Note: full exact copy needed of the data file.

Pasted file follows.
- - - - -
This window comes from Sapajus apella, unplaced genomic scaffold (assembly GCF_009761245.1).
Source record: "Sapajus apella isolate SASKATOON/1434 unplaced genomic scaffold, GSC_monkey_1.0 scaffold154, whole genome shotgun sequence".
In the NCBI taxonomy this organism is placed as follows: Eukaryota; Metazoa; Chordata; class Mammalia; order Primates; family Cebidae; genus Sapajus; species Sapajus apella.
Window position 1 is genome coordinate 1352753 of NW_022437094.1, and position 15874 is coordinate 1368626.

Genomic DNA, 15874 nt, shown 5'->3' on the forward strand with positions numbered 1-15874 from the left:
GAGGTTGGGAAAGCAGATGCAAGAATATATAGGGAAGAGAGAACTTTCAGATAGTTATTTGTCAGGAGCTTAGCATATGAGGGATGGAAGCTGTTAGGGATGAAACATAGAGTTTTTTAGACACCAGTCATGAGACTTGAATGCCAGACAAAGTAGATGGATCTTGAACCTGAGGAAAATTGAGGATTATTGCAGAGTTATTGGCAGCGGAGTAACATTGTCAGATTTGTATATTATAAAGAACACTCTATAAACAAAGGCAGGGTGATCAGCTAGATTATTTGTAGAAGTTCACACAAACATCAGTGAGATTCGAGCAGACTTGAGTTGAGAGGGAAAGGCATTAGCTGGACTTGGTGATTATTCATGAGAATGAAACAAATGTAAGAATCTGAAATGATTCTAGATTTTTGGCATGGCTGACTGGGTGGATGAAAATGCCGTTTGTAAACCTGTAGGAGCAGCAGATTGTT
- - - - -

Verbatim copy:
This window comes from Sapajus apella, unplaced genomic scaffold (assembly GCF_009761245.1).
Source record: "Sapajus apella isolate SASKATOON/1434 unplaced genomic scaffold, GSC_monkey_1.0 scaffold154, whole genome shotgun sequence".
In the NCBI taxonomy this organism is placed as follows: Eukaryota; Metazoa; Chordata; class Mammalia; order Primates; family Cebidae; genus Sapajus; species Sapajus apella.
Window position 1 is genome coordinate 1352753 of NW_022437094.1, and position 15874 is coordinate 1368626.

Genomic DNA, 15874 nt, shown 5'->3' on the forward strand with positions numbered 1-15874 from the left:
GAGGTTGGGAAAGCAGATGCAAGAATATATAGGGAAGAGAGAACTTTCAGATAGTTATTTGTCAGGAGCTTAGCATATGAGGGATGGAAGCTGTTAGGGATGAAACATAGAGTTTTTTAGACACCAGTCATGAGACTTGAATGCCAGACAAAGTAGATGGATCTTGAACCTGAGGAAAATTGAGGATTATTGCAGAGTTATTGGCAGCGGAGTAACATTGTCAGATTTGTATATTATAAAGAACACTCTATAAACAAAGGCAGGGTGATCAGCTAGATTATTTGTAGAAGTTCACACAAACATCAGTGAGATTCGAGCAGACTTGAGTTGAGAGGGAAAGGCATTAGCTGGACTTGGTGATTATTCATGAGAATGAAACAAATGTAAGAATCTGAAATGATTCTAGATTTTTGGCATGGCTGACTGGGTGGATGAAAATGCCGTTTGTAAACCTGTAGGAGCAGCAGATTGTT